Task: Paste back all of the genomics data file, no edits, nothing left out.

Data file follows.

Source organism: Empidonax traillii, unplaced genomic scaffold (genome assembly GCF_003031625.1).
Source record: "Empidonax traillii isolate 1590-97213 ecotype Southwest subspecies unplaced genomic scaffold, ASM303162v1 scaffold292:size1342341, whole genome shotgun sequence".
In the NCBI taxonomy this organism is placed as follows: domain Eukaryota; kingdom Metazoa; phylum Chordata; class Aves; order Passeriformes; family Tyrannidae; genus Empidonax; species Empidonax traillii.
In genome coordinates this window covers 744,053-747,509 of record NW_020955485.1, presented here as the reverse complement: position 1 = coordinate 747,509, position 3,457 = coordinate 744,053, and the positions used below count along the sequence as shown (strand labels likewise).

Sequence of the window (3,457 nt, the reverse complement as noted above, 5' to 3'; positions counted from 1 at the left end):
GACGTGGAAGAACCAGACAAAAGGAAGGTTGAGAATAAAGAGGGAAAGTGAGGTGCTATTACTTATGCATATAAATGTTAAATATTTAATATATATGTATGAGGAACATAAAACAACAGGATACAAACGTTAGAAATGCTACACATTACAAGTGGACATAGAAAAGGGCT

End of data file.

Source organism: Empidonax traillii, unplaced genomic scaffold (genome assembly GCF_003031625.1).
Source record: "Empidonax traillii isolate 1590-97213 ecotype Southwest subspecies unplaced genomic scaffold, ASM303162v1 scaffold292:size1342341, whole genome shotgun sequence".
In the NCBI taxonomy this organism is placed as follows: domain Eukaryota; kingdom Metazoa; phylum Chordata; class Aves; order Passeriformes; family Tyrannidae; genus Empidonax; species Empidonax traillii.
In genome coordinates this window covers 744,053-747,509 of record NW_020955485.1, presented here as the reverse complement: position 1 = coordinate 747,509, position 3,457 = coordinate 744,053, and the positions used below count along the sequence as shown (strand labels likewise).

Sequence of the window (3,457 nt, the reverse complement as noted above, 5' to 3'; positions counted from 1 at the left end):
GACGTGGAAGAACCAGACAAAAGGAAGGTTGAGAATAAAGAGGGAAAGTGAGGTGCTATTACTTATGCATATAAATGTTAAATATTTAATATATATGTATGAGGAACATAAAACAACAGGATACAAACGTTAGAAATGCTACACATTACAAGTGGACATAGAAAAGGGCT